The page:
Exercise is good for you!¡± If you had a dollar for every time you
heard this statement uttered, you’d be rich by now, right? Well,
proponents of everyday physical activity aren’t just blowing smoke
when they repeat this mantra. Medical research has uncovered
resounding evidence to back up this ¡°good for you¡± claim. In fact,
the U.S. Surgeon General, the American College of Sports
Medicine (ACSM) and the National Centers for Chronic Disease
Prevention and Health Promotion all recommend the same thing
when it comes to regular exercise: American adults should aim for
30 minutes or more of moderate-intensity physical activity on most,
and preferably all, days of the week.
Inquiring minds want to know, so how exactly will daily exercise
impact your health and well-being? Regular physical activity
positively affects not only your body but also your mind. That’s right:
Exercise simultaneously improves your physical, your emotional
and your psychological health. In fact, it’s a triple-threat combatant
against the physical and mental disorders Americans most often
face: heart disease, diabetes, stroke, stress, anxiety and
depression, just to name a few.
When industry experts stand in staunch agreement, you know it’s
time to focus your attention on their advice and take their
concurring counsel to heart. To that end, consider daily exercise’s
benefits as purported by three of the leading medical sources: the
American Heart Association, the Surgeon General’s Report on
Exercise and Fitness Management magazine.
The American Heart Association (AHA) lists a reduction in the risk
of heart disease at the top of its daily physical activity benefit list.
Exercise improves circulation throughout the body and lowers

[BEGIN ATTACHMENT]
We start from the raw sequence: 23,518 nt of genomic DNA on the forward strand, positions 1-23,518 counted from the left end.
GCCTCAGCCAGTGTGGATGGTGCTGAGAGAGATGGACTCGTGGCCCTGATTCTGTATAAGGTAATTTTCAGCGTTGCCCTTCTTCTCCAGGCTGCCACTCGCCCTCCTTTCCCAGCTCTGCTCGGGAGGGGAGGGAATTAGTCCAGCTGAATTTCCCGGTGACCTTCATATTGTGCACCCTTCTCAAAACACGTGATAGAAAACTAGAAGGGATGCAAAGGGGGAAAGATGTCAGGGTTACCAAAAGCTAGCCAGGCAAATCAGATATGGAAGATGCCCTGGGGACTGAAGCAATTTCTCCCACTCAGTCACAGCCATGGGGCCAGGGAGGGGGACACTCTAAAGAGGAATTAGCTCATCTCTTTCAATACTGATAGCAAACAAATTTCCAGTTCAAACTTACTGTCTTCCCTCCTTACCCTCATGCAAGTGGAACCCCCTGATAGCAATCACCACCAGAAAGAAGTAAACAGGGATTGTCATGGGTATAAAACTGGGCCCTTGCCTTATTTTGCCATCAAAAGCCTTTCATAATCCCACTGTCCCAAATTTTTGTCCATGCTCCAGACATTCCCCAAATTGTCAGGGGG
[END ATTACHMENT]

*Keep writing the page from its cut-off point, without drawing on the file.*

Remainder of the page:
cholesterol, thereby decreasing the likelihood of a heart attack or
stroke. The AHA also touts exercise’s ability to counteract the health
problems plaguing today’s young people: obesity, high blood
pressure, high cholesterol and poor lifestyle habits. In so doing, it
prevents the conditions that lead to heart attacks and strokes later
The U.S. Surgeon General, while echoing the AHA’s claims,
narrows down physical activity’s benefits into specific categories.
Overall, he maintains that exercise reduces one’s risk of dying
prematurely, but explicitly mentions a reduction in heart disease,
diabetes, high blood pressure, colon cancer, depression and
anxiety and obesity among its lifesaving advantages. According to
the U.S. Surgeon General, healthier bones muscles and joints as
well as improved psychological well-being are some of the other
benefits regular exercisers enjoy.
In an article entitled ¡°The Psychological Benefits of Your Exercise
Program,¡± Fitness Management magazine further details physical
activity’s favorable effects on emotional and mental health. In
particular, the article cites the following psychological advantages
of exercise: 1) It reduces feelings of anxiety, worry, self-doubt and
uncertainty about the future; 2) It lower stress levels and the
accompanying physical complaints, such as headaches and
muscle tension; 3) It energizes, thereby enhancing one’s mood; 4)
It improves sleep quality; and 5) It improves one’s self-image and –
confidence by keeping weight down and elevating mood.
So, while an apple a day is still sound advice, it seems exercising
every day is the new and improved ticket to keeping the doctor